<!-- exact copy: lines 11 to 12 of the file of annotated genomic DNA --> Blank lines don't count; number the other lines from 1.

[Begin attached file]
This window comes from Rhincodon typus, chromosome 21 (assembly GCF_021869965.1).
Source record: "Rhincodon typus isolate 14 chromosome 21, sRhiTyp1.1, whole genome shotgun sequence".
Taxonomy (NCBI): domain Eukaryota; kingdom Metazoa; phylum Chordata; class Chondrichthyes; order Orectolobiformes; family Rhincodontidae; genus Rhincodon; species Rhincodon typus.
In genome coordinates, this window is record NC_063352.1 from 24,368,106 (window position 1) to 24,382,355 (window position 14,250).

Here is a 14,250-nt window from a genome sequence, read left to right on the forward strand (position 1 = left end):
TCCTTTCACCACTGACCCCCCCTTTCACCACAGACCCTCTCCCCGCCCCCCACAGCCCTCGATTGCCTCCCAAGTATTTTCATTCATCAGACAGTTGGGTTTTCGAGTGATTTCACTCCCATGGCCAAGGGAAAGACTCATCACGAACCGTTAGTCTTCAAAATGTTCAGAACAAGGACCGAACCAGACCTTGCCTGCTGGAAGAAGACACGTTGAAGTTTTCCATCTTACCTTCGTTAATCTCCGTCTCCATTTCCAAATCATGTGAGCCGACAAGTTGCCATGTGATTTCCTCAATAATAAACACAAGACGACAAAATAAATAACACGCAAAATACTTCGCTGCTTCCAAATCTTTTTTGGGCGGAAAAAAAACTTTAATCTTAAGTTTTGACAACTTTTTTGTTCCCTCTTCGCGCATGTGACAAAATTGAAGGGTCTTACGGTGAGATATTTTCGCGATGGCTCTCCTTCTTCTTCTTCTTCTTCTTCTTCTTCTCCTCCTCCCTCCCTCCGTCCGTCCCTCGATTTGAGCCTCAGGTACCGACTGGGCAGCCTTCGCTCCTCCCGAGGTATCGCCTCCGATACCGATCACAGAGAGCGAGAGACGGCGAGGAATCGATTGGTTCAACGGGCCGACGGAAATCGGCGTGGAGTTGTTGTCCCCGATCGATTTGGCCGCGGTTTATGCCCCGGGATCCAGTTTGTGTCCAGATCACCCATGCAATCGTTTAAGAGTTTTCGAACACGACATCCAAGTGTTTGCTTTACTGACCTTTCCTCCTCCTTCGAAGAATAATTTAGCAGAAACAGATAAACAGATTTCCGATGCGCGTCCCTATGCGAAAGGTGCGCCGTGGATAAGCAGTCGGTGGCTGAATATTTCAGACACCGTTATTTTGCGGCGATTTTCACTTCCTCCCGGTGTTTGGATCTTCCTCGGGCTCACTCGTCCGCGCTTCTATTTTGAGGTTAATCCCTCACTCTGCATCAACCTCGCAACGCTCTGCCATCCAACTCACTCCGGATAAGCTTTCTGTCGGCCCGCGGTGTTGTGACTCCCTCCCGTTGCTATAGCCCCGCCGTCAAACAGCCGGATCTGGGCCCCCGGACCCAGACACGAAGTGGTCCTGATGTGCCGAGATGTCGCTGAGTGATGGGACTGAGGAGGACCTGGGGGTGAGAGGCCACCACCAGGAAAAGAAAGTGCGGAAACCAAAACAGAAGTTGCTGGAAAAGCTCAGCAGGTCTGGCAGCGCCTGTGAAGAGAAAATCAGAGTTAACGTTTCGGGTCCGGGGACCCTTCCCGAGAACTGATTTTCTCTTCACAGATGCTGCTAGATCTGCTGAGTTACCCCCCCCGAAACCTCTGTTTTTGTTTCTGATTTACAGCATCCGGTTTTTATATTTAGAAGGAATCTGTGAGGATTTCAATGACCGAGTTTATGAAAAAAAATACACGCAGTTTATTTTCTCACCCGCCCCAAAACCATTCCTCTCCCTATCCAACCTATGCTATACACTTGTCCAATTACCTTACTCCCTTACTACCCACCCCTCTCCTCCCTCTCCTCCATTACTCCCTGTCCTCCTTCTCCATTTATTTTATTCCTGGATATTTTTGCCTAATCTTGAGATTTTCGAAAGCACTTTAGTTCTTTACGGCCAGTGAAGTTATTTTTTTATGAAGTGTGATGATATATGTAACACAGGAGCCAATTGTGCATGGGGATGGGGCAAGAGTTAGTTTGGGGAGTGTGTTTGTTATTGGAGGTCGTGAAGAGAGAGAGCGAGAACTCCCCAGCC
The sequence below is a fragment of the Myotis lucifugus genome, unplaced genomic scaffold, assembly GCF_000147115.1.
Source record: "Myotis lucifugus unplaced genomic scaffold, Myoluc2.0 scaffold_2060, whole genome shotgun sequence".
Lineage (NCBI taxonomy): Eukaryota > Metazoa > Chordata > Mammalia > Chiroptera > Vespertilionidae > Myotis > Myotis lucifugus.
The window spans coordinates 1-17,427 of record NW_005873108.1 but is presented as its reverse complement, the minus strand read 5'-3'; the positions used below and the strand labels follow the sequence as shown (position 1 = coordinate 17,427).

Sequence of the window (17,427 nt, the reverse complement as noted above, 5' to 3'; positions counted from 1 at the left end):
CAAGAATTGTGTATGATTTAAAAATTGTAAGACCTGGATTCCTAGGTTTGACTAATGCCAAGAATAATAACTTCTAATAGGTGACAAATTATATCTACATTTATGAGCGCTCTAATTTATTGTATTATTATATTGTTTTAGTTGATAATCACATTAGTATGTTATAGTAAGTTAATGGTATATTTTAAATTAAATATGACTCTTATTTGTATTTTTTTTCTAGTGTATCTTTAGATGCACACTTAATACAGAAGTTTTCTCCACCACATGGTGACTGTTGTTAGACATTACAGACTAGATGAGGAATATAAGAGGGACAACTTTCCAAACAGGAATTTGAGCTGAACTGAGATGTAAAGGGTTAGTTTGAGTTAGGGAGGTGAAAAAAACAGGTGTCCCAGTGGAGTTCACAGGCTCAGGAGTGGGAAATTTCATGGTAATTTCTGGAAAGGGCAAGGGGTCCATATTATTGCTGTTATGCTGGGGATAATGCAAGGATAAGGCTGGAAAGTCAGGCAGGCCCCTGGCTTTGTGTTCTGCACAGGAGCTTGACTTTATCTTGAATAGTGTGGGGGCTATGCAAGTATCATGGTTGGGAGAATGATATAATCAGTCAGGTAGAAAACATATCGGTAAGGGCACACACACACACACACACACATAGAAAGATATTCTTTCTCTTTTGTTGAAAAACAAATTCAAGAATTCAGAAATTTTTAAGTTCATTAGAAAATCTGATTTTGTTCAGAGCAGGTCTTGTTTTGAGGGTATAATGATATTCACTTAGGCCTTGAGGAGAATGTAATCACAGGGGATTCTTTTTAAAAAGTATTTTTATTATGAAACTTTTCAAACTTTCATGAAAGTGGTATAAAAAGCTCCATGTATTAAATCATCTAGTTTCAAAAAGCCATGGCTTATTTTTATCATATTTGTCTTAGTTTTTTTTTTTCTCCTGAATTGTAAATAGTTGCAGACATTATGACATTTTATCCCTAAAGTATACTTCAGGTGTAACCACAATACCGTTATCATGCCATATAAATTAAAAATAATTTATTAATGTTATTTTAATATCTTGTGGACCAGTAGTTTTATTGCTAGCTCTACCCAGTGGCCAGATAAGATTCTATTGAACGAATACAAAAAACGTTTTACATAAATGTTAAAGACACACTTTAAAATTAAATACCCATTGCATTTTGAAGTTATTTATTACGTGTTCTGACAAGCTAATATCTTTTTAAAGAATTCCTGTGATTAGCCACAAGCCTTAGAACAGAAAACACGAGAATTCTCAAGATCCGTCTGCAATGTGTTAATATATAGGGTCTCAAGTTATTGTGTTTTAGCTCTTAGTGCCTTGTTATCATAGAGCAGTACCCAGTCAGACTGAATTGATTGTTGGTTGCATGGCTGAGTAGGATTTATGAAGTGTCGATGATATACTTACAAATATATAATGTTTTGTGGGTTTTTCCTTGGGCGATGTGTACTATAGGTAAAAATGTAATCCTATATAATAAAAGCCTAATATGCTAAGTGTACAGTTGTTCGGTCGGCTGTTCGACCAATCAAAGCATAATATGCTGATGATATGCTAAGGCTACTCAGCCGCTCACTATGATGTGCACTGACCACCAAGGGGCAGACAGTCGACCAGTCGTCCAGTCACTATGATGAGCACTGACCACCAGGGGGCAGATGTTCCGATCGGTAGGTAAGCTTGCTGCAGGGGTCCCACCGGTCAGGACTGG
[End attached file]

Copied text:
Sequence of the window (17,427 nt, the reverse complement as noted above, 5' to 3'; positions counted from 1 at the left end):
CAAGAATTGTGTATGATTTAAAAATTGTAAGACCTGGATTCCTAGGTTTGACTAATGCCAAGAATAATAACTTCTAATAGGTGACAAATTATATCTACATTTATGAGCGCTCTAATTTATTGTATTATTATATTGTTTTAGTTGATAATCACATTAGTATGTTATAGTAAGTTAATGGTATATTTTAAATTAAATATGACTCTTATTTGTATTTTTTTTCTAGTGTATCTTTAGATGCACACTTAATACAGAAGTTTTCTCCACCACATGGTGACTGTTGTTAGACATTACAGACTAGATGAGGAATATAAGAGGGACAACTTTCCAAACAGGAATTTGAGCTGAACTGAGATGTAAAGGGTTAGTTTGAGTTAGGGAGGTGAAAAAAACAGGTGTCCCAGTGGAGTTCACAGGCTCAGGAGTGGGAAATTTCATGGTAATTTCTGGAAAGGGCAAGGGGTCCATATTATTGCTGTTATGCTGGGGATAATGCAAGGATAAGGCTGGAAAGTCAGGCAGGCCCCTGGCTTTGTGTTCTGCACAGGAGCTTGACTTTATCTTGAATAGTGTGGGGGCTATGCAAGTATCATGGTTGGGAGAATGATATAATCAGTCAGGTAGAAAACATATCGGTAAGGGCACACACACACACACACACACATAGAAAGATATTCTTTCTCTTTTGTTGAAAAACAAATTCAAGAATTCAGAAATTTTTAAGTTCATTAGAAAATCTGATTTTGTTCAGAGCAGGTCTTGTTTTGAGGGTATAATGATATTCACTTAGGCCTTGAGGAGAATGTAATCACAGGGGATTCTTTTTAAAAAGTATTTTTATTATGAAACTTTTCAAACTTTCATGAAAGTGGTATAAAAAGCTCCATGTATTAAATCATCTAGTTTCAAAAAGCCATGGCTTATTTTTATCATATTTGTCTTAGTTTTTTTTTTTCTCCTGAATTGTAAATAGTTGCAGACATTATGACATTTTATCCCTAAAGTATACTTCAGGTGTAACCACAATACCGTTATCATGCCATATAAATTAAAAATAATTTATTAATGTTATTTTAATATCTTGTGGACCAGTAGTTTTATTGCTAGCTCTACCCAGTGGCCAGATAAGATTCTATTGAACGAATACAAAAAACGTTTTACATAAATGTTAAAGACACACTTTAAAATTAAATACCCATTGCATTTTGAAGTTATTTATTACGTGTTCTGACAAGCTAATATCTTTTTAAAGAATTCCTGTGATTAGCCACAAGCCTTAGAACAGAAAACACGAGAATTCTCAAGATCCGTCTGCAATGTGTTAATATATAGGGTCTCAAGTTATTGTGTTTTAGCTCTTAGTGCCTTGTTATCATAGAGCAGTACCCAGTCAGACTGAATTGATTGTTGGTTGCATGGCTGAGTAGGATTTATGAAGTGTCGATGATATACTTACAAATATATAATGTTTTGTGGGTTTTTCCTTGGGCGATGTGTACTATAGGTAAAAATGTAATCCTATATAATAAAAGCCTAATATGCTAAGTGTACAGTTGTTCGGTCGGCTGTTCGACCAATCAAAGCATAATATGCTGATGATATGCTAAGGCTACTCAGCCGCTCACTATGATGTGCACTGACCACCAAGGGGCAGACAGTCGACCAGTCGTCCAGTCACTATGATGAGCACTGACCACCAGGGGGCAGATGTTCCGATCGGTAGGTAAGCTTGCTGCAGGGGTCCCACCGGTCAGGACTGG